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The antagonism towards Russia by U.S. media and foreign policy elites goes far beyond allegations of Russian interference in the U.S. elections
Why is the US Media and Foreign Policy Establishment Targeting Russia? The antagonism towards Russia by U.S. media and foreign policy elites goes far beyond allegations of Russian interference in the U.S. elections Visit therealnews.com for more stories..
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PAUL JAY: Welcome to The Real News Network. I'm Paul Jay, and we are live on Facebook and YouTube and TheRealNews.com and maybe some other places, and we're actually live here in the studio. Thanks for joining us. We're going to talk about U.S. foreign policy, and Larry Wilkerson will be joining us momentarily.
After World War Two, it's been a strategic objective of U.S. foreign policy that this should be a single superpower world. Ideally, the United States should have utter, full-spectrum, sometimes they use that language, domination from nuclear weapons to cyberspace to media and such. With the emergence of the Soviet Union as a rival superpower, it became a fundamental objective to undo that Soviet Union and get back to a single superpower world. That was successfully done.
Now we're back into a world where the U.S. is the ultimate power, but not as ultimate as it would like. The United States does not like the rise of regional powers, especially regional powers with a certain amount of global reach, any regional power, like a Russia, or a China, or an Iran that is not under the control of the United States. They don't mind regional powers like Saudi Arabia that are more or less under the control of the United States, but ones that are not are considered threats, not just to regional hegemony but countries like a China, perhaps a Russia at some point can become real global competitors. Certainly Russia has become that in Syria.
What is U.S. foreign policy, and why is it so antagonistic to Russia? I suggest the reasons I just gave. The alleged Russian meddling in the U.S. elections, to the extent that turns out to be true, certainly is secondary to these bigger strategic reasons. Just why is there a division between the Trump administration, certainly on Russia at least, and the preponderance of U.S. foreign policy establishment?
Now joining us to talk about this and really how dangerous all this is is Larry Wilkerson. Larry was the former chief of staff for U.S. Secretary of State Colin Powell. He's currently an adjunct professor of government at the College of William and Mary and a regular contributor to The Real News. Thanks for joining us again, Larry.
LARRY WILKERSON: Good to be here, Paul.
PAUL JAY: There's no doubt that the U.S. elites are upset about Russia interfering in the U.S. elections. I still don't know what's true or what isn't true. There seems to be some evidence that there were troll farms and such sending out messages to the U.S. public that could have influenced some of the election. There's allegations about the Wikipedia stuff. Not Wikipedia, I'm sorry. WikiLeaks.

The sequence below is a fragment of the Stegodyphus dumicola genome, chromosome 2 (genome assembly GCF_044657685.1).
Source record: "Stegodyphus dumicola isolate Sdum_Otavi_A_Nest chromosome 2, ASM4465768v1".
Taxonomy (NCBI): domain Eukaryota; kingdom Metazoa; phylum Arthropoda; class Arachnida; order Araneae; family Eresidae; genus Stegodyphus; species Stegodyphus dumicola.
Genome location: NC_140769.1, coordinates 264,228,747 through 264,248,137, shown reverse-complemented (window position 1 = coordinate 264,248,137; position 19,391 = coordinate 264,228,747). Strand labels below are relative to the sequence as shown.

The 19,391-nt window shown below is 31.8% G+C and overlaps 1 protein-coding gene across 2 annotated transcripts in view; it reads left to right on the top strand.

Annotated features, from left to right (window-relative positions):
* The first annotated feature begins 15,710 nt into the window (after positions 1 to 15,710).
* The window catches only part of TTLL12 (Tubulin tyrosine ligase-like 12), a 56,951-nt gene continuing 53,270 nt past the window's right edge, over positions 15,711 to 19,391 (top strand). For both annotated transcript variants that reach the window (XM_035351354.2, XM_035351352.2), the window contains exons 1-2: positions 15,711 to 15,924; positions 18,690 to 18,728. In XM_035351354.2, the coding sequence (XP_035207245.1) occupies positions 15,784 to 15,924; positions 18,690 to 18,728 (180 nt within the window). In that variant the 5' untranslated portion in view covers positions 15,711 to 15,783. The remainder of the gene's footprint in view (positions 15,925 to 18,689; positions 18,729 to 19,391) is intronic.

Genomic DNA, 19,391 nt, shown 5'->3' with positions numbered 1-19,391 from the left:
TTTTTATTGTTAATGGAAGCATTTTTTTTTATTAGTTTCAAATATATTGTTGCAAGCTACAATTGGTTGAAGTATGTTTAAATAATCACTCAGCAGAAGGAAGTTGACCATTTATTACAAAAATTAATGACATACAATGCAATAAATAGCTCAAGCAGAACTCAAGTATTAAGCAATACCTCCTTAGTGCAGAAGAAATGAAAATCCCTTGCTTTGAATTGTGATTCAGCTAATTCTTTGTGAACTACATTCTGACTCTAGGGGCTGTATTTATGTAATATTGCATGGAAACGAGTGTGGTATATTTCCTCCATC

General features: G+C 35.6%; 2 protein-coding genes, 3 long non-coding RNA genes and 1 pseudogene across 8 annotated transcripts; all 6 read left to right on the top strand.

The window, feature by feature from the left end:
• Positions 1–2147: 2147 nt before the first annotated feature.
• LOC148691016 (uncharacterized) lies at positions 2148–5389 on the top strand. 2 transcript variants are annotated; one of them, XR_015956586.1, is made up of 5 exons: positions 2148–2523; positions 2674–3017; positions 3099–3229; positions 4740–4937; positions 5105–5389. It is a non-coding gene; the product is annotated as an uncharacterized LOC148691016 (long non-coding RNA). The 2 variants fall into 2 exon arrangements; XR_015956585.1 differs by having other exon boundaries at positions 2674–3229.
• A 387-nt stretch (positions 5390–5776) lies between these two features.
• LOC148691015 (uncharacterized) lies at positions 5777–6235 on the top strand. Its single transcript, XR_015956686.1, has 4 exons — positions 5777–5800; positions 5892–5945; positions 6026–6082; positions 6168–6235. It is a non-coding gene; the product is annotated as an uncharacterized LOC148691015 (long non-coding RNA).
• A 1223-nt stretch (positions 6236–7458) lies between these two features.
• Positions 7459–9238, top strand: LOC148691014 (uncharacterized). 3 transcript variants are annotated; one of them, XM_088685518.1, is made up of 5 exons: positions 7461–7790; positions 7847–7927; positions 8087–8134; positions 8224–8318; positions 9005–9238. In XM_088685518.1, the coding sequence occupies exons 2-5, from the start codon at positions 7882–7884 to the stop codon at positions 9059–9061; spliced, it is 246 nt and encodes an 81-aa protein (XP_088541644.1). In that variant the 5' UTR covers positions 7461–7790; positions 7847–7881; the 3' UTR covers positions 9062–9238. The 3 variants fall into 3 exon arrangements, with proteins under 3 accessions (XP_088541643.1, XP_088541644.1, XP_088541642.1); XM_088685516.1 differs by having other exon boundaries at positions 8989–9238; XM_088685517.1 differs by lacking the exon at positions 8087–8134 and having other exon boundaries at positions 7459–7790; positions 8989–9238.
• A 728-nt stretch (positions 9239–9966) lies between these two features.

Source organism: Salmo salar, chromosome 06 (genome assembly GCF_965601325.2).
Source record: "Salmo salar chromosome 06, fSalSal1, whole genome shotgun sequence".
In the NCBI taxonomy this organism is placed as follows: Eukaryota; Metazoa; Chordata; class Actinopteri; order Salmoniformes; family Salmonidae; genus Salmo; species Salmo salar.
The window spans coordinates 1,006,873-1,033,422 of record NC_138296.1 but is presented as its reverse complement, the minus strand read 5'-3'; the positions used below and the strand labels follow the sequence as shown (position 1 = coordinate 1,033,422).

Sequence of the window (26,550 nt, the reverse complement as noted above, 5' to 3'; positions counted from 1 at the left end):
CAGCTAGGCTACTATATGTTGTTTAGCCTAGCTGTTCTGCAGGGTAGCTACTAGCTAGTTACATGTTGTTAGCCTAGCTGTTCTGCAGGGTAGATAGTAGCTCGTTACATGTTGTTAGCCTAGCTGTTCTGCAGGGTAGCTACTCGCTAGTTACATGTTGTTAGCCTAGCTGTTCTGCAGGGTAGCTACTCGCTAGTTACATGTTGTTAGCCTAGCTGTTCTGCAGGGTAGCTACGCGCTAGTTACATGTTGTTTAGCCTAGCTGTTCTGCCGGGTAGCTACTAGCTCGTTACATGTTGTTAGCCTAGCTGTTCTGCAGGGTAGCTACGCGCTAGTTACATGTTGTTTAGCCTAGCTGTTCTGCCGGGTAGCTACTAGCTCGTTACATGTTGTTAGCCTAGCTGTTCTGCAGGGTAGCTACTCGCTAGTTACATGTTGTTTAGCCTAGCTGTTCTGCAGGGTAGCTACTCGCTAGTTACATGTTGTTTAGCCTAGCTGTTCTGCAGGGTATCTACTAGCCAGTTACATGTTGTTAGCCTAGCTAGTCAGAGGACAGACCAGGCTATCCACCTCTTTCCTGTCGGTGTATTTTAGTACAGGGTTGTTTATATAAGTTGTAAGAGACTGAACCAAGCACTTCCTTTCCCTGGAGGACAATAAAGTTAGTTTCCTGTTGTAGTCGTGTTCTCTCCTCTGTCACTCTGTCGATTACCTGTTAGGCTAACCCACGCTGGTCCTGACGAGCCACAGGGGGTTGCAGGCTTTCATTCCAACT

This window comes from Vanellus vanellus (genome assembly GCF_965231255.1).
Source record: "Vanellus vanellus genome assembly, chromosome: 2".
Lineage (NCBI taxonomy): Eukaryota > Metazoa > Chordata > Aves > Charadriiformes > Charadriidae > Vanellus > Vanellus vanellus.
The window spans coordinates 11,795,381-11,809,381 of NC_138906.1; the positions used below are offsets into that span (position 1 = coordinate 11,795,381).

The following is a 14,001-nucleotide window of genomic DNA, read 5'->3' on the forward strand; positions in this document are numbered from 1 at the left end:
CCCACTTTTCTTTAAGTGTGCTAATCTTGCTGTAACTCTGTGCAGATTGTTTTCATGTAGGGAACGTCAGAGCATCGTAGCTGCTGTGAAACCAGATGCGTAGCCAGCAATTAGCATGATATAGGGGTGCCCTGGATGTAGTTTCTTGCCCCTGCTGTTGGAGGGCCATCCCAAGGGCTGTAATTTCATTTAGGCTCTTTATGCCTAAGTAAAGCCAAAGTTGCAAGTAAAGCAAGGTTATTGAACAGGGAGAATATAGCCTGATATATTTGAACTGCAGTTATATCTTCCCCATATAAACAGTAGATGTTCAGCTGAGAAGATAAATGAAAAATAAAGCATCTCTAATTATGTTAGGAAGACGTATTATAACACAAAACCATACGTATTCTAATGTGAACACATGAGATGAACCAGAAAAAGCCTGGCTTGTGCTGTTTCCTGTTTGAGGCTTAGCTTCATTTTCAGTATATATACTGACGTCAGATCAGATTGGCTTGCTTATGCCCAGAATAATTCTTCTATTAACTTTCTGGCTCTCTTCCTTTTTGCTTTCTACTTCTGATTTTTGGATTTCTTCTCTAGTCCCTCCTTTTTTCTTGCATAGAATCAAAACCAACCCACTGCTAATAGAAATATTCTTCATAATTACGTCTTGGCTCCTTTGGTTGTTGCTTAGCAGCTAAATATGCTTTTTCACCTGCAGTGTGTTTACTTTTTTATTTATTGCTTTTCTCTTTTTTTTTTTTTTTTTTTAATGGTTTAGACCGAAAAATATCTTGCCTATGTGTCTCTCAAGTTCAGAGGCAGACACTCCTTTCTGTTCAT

All that being said, it didn't change the outcome of the election. This seems to be more something that's being used to try to attack Trump from the Democrats generally, because they would like to weaken Trump, and then as I say the preponderance of the foreign policy establishment, the neoconservatives, do not like Trump entertaining the idea that it's okay for Russia to have saved the Assad administration in Syria, and it's okay to start wheeling and dealing and perhaps lifting the embargo on Russia. That seems to be a serious internal fight within the American elites.
Anyway, let's start with that big question, and then we'll go from there. Pretty soon, we'll be taking viewer questions. If you're watching live, you can comment on YouTube, comment on Facebook, or at TheRealNews.com. If you have any questions, comments, we'll try to work them into the show. Larry, what's your take?
LARRY WILKERSON: Just flowing directly into what you just said in your opening statement, I think there are two really irritating factors out there for the new Rome, if you will, that the United States became in 1945. One is Russia, as you ably pointed out, but that's in a more or less military, covert operation, clandestine activities, propaganda vein. Russia is not really that powerful economically.
The other is China, extremely powerful economically, by purchasing power parity the number one economy in the world, and by all measurements probably in another decade or decade and a half, the number one economic power in the world. China just scared South Korea significantly with its economic power and the sanctions they brought to bear on the Republic of Korea. South Korea is going to nix any more Theater High Altitude Air Defense deployment for the peninsula. That shows you the power that China has.
It's a two-pronged enemy out there, if you will, in the vein that you just described. Of course there are others, other irritants, but those are the two big ones.
PAUL JAY: Let's start with Russia, because right now in the American news, the media, and in culture, movies, television shows, the big bad guy is Russia. I do want to add, Russia is a big capitalist power, as in China. They don't have different agendas than the United States do, in the sense that if Russia could be the global single superpower, I think they would love it, and they would be just as aggressive and perhaps more so than the United States. The same thing goes with China, but they're not. They're secondary. They're second-tier powers, at least at this time.
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